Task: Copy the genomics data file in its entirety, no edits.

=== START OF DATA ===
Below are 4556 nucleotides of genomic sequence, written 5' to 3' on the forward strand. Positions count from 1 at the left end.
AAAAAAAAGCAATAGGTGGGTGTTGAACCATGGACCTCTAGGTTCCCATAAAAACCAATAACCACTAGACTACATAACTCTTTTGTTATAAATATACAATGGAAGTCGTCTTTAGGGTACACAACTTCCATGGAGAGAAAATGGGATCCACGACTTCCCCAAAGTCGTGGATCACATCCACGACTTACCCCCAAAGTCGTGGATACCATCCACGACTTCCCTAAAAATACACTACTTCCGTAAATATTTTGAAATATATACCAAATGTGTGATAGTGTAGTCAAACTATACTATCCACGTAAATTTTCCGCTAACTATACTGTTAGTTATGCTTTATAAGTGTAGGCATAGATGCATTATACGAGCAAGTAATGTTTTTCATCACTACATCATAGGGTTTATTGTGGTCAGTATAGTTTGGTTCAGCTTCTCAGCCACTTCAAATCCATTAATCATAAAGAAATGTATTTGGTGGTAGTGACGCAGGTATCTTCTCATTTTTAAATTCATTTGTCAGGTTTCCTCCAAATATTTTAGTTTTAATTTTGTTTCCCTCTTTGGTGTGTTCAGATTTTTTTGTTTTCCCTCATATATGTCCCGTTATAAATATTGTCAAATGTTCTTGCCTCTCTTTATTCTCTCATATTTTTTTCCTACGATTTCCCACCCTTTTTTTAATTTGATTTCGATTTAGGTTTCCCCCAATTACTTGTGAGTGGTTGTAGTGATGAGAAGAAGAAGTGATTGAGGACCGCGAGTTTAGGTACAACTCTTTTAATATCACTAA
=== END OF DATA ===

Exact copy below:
Below are 4556 nucleotides of genomic sequence, written 5' to 3' on the forward strand. Positions count from 1 at the left end.
AAAAAAAAGCAATAGGTGGGTGTTGAACCATGGACCTCTAGGTTCCCATAAAAACCAATAACCACTAGACTACATAACTCTTTTGTTATAAATATACAATGGAAGTCGTCTTTAGGGTACACAACTTCCATGGAGAGAAAATGGGATCCACGACTTCCCCAAAGTCGTGGATCACATCCACGACTTACCCCCAAAGTCGTGGATACCATCCACGACTTCCCTAAAAATACACTACTTCCGTAAATATTTTGAAATATATACCAAATGTGTGATAGTGTAGTCAAACTATACTATCCACGTAAATTTTCCGCTAACTATACTGTTAGTTATGCTTTATAAGTGTAGGCATAGATGCATTATACGAGCAAGTAATGTTTTTCATCACTACATCATAGGGTTTATTGTGGTCAGTATAGTTTGGTTCAGCTTCTCAGCCACTTCAAATCCATTAATCATAAAGAAATGTATTTGGTGGTAGTGACGCAGGTATCTTCTCATTTTTAAATTCATTTGTCAGGTTTCCTCCAAATATTTTAGTTTTAATTTTGTTTCCCTCTTTGGTGTGTTCAGATTTTTTTGTTTTCCCTCATATATGTCCCGTTATAAATATTGTCAAATGTTCTTGCCTCTCTTTATTCTCTCATATTTTTTTCCTACGATTTCCCACCCTTTTTTTAATTTGATTTCGATTTAGGTTTCCCCCAATTACTTGTGAGTGGTTGTAGTGATGAGAAGAAGAAGTGATTGAGGACCGCGAGTTTAGGTACAACTCTTTTAATATCACTAA